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Re: [PATCH v2.0] Use saturated arithmetic for overflow detection.

On Fri, 1 Nov 2013, Ondrej Bilka wrote:

> This version adds saturated arithmetic support with optimized x86_64
> version.

I consider such an x86_64 version to be premature optimization without 
clear benchmark results (speed or code size) to justify it.  It would not 
surprise me if use of the overflow flag is slow in some cases and straight 
comparisons would be faster.  And using these asm versions prevents the 
compiler from optimizing based on constant arguments.

In my view, we shouldn't optimize this with inline asm at all.  For any 
optimizations, work on getting appropriate built-in functions into GCC 
(making sure that they do get optimized there based on constant arguments, 
so that the overflow flag is used only when it's the most efficient 
approach) and then use those functions in glibc (architecture-independent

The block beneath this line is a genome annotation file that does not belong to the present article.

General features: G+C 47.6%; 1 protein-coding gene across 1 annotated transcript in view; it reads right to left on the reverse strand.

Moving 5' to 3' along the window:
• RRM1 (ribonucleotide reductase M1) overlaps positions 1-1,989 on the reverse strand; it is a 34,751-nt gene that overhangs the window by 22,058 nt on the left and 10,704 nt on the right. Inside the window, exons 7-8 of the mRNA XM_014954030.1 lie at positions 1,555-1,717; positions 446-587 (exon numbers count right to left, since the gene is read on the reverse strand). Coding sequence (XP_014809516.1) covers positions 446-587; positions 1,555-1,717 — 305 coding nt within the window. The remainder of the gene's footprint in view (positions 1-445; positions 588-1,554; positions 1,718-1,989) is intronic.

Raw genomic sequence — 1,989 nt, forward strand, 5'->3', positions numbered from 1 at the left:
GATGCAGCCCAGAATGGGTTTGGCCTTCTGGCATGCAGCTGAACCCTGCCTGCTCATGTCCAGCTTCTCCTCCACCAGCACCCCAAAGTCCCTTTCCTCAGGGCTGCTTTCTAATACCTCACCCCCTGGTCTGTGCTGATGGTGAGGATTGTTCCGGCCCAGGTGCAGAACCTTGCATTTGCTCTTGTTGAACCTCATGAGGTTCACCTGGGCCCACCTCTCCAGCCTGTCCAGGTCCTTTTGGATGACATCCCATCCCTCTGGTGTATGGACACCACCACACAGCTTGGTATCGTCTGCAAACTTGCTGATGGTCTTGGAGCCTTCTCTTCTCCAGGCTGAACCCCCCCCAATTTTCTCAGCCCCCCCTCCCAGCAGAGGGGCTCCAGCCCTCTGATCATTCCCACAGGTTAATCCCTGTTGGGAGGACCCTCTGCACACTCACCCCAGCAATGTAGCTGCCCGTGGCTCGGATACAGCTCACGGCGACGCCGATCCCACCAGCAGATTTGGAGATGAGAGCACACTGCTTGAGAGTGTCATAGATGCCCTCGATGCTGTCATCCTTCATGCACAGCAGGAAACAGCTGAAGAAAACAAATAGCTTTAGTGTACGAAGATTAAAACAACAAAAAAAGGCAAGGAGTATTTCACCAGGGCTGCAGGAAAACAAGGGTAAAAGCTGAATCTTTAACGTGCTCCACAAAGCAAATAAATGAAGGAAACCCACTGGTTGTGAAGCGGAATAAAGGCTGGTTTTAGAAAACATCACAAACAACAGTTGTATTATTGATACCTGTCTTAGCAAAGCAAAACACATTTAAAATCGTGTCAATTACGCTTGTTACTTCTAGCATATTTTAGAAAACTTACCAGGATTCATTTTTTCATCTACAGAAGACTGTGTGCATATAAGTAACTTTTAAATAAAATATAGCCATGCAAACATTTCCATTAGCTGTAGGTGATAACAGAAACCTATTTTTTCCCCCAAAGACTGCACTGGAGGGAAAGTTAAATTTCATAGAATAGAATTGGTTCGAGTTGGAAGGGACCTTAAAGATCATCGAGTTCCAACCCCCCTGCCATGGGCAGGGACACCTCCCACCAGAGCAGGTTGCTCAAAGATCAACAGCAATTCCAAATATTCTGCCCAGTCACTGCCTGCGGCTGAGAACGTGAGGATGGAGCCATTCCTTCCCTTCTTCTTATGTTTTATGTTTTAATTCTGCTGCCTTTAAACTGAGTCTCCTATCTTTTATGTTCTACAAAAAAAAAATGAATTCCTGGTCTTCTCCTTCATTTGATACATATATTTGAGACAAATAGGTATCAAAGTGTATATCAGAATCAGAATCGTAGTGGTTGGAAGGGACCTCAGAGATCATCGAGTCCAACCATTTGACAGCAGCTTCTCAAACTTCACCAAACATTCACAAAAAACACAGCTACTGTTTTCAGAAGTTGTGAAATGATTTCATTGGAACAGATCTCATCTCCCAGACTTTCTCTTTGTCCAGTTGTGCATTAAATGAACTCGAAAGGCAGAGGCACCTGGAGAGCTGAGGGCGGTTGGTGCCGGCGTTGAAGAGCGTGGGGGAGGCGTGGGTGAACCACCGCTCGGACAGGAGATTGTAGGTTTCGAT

file) conditional on the GCC version.

> +#define MUL_S(__x, __y)({ \
> +  size_t x = (__x), y = (__y);						\

No, you've got things the wrong way round here.

The macro parameters should not have leading underscores.

The variables defined within the macro, whose names appear in the 
replacement text, should have leading underscores (even better, names such 
as __mul_s_x and __mul_s_y to avoid possible conflicts if the calling code 
in glibc also uses leading underscores).

Though when you use an inline function, all this becomes irrelevant....

> +static inline size_t ADD_S(size_t x, size_t y)

Incorrect coding stype (missing newline before ADD_S, missing space before 

> +{
> +  size_t ret;
> +  asm ("add %%rdx, %%rax; jno 1f; xor %%rax, %%rax; not %%rax; 1:" : "=a" (ret) : "a" (x) , "d" (y));

Line too long.  Doesn't appear to allow for x32.  If you use built-in 
functions, of course you don't need to worry about x32 at all; that's all 
taken care of by GCC knowing what type the inline function is meant to 
saturate for.

Joseph S. Myers

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